Belgen mensen zijn harde werkers – well, yes. They are indeed hard workers. They prize hard work both on a personal level in a self-satisfaction way and of course an employer prefers a hard worker.
My earliest memories are of working. I thought it was fun, but I was being taught to work. My great grandparents looked after me during the day from a very early age as both my parents worked full time. Méme Maria and Péter Jerome had a sizable back yard in my land of birth. In that back yard was a chicken battery, pig sty, storage, rabbit runs and a vegetable field, which was probably more a vegetable patch but because I was so small it felt like a field.
Méme Maria and Péter Jerome had immigrated to my land of birth not in their teens or even twenties, but when they were in their fifties. Quite a feat considering there was no Google Maps, no cellphones, barely any telephones and everything was done with mailed letters and postage stamps and an awful lot of trust.
Anyway, back to that vegetable field. One of my earliest memories was being taught what green bits to pull out of the ground by Méme Maria and Péter Jerome. It was called weeding. Thinking back, these old folks didn’t stop working until they dropped dead. They were indeed true Belgians with no thought of retirement. Retirement simply wasn’t something one did.
The work ethic in Belgium is very different to my land of birth. Here one does his allotted employment with everything he can and all the gusto that can be mustered. Belgians do their work impeccably well with no thought of how the next fellow does his. In this respect I find it a little short sighted but it’s one of those things I need to accept if I’m to be Belgian.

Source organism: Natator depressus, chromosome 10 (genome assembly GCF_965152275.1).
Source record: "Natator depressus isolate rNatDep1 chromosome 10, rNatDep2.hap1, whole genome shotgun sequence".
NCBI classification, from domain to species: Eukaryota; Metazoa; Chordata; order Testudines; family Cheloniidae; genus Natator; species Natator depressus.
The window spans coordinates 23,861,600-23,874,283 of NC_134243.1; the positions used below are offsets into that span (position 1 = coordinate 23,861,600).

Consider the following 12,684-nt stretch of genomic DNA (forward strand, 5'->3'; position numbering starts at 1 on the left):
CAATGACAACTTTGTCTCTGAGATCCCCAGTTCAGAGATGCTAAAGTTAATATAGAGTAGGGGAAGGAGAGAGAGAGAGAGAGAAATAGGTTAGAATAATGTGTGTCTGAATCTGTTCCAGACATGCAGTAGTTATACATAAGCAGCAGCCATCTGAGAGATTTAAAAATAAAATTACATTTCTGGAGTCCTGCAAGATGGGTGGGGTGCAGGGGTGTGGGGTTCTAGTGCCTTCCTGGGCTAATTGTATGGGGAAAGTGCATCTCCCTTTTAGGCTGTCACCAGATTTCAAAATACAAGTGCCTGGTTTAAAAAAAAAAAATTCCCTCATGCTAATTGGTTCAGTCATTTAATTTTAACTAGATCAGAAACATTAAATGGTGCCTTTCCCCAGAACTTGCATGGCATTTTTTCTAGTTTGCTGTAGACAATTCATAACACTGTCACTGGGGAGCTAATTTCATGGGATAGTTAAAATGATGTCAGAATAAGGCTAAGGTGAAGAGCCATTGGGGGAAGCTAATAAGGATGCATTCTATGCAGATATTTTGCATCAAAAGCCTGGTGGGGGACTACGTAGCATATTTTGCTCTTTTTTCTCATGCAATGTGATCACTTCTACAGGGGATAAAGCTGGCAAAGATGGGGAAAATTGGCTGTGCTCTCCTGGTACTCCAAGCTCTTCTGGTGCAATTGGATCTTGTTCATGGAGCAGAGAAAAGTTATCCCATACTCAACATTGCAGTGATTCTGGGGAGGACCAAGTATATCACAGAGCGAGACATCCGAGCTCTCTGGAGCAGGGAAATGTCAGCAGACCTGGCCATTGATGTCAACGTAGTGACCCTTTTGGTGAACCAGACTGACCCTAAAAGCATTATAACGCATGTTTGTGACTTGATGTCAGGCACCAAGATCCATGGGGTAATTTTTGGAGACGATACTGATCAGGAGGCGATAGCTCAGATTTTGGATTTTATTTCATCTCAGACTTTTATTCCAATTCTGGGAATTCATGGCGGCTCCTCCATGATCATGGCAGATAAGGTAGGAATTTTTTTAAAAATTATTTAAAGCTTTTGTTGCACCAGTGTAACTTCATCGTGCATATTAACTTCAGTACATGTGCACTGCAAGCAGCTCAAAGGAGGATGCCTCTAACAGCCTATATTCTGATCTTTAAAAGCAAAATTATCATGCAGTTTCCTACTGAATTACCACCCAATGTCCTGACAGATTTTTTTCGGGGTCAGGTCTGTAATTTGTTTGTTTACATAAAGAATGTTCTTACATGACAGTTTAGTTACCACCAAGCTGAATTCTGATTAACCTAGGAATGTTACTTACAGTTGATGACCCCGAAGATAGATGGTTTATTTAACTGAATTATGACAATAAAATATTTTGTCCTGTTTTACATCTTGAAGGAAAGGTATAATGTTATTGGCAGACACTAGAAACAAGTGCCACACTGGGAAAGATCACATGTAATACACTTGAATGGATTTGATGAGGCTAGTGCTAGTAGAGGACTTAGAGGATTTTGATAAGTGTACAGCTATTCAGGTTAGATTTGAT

Being a hard worker is expected of you and, unlike my land of birth, is seen as something to be proud of. There are numerous after hours courses that may be taken at CVO’s (Centum Volwassenonderwijs – Adult Learning Centres). Vrijwilligers Werk (Volunteer work) is also big here and can be incorporated with hobbies or leisure activities.
There’s even a sculpture piece that caught my eye at Antwerp’s town hall that illustrates this point. To most I’m sure this sculpture looks almost communist to most but to me it’s a matter of being Belgian. Learn the language at CVO’s, go to the Inburgerings Course and be as Belgian as possible in Belgium especially if I want to be known as one! The sculpture sports the motto “ARBEID VRIJHEID” which are the words ” WORK FREEDOM”.
To be more Belgian, I need to stop questioning further than my realm of expertise or what I’m expected to do in my work. Perhaps I shall enquire, but with more discretion. I cannot help it – I need to know!
I look forward to learning the extra skills I need to be able to work effectively as a Belgian. That means I must become familiar and learn the mathematic skills I need. A tall order for someone who hates mathematics but there’s no other way!
When there’s work to do, I need to jump right in and do it. Procrastination is a thing for a non-Belgian. This is another tall order as procrastination is a bad habit of mine.
Ciao for now.